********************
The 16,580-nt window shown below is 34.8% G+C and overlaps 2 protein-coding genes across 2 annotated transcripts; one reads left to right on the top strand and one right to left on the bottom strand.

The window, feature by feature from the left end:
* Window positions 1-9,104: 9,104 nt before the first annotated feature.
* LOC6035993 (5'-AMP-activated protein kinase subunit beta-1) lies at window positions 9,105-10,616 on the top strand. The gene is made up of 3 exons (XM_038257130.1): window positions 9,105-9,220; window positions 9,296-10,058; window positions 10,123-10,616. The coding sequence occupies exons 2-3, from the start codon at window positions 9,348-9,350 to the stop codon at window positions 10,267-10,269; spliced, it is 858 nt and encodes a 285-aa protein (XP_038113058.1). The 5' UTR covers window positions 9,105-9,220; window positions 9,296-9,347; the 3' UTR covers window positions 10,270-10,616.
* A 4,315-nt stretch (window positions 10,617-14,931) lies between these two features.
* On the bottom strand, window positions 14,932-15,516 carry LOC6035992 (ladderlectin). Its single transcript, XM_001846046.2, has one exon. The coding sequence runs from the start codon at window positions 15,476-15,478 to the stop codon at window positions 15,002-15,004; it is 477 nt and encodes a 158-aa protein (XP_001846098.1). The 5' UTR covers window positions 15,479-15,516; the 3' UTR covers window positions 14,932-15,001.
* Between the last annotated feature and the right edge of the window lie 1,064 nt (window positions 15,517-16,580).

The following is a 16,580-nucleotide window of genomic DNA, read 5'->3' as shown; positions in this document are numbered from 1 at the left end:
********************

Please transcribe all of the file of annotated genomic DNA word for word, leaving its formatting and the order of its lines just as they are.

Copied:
The 16,580-nt window shown below is 34.8% G+C and overlaps 2 protein-coding genes across 2 annotated transcripts; one reads left to right on the top strand and one right to left on the bottom strand.

The window, feature by feature from the left end:
* Window positions 1-9,104: 9,104 nt before the first annotated feature.
* LOC6035993 (5'-AMP-activated protein kinase subunit beta-1) lies at window positions 9,105-10,616 on the top strand. The gene is made up of 3 exons (XM_038257130.1): window positions 9,105-9,220; window positions 9,296-10,058; window positions 10,123-10,616. The coding sequence occupies exons 2-3, from the start codon at window positions 9,348-9,350 to the stop codon at window positions 10,267-10,269; spliced, it is 858 nt and encodes a 285-aa protein (XP_038113058.1). The 5' UTR covers window positions 9,105-9,220; window positions 9,296-9,347; the 3' UTR covers window positions 10,270-10,616.
* A 4,315-nt stretch (window positions 10,617-14,931) lies between these two features.
* On the bottom strand, window positions 14,932-15,516 carry LOC6035992 (ladderlectin). Its single transcript, XM_001846046.2, has one exon. The coding sequence runs from the start codon at window positions 15,476-15,478 to the stop codon at window positions 15,002-15,004; it is 477 nt and encodes a 158-aa protein (XP_001846098.1). The 5' UTR covers window positions 15,479-15,516; the 3' UTR covers window positions 14,932-15,001.
* Between the last annotated feature and the right edge of the window lie 1,064 nt (window positions 15,517-16,580).

The following is a 16,580-nucleotide window of genomic DNA, read 5'->3' as shown; positions in this document are numbered from 1 at the left end: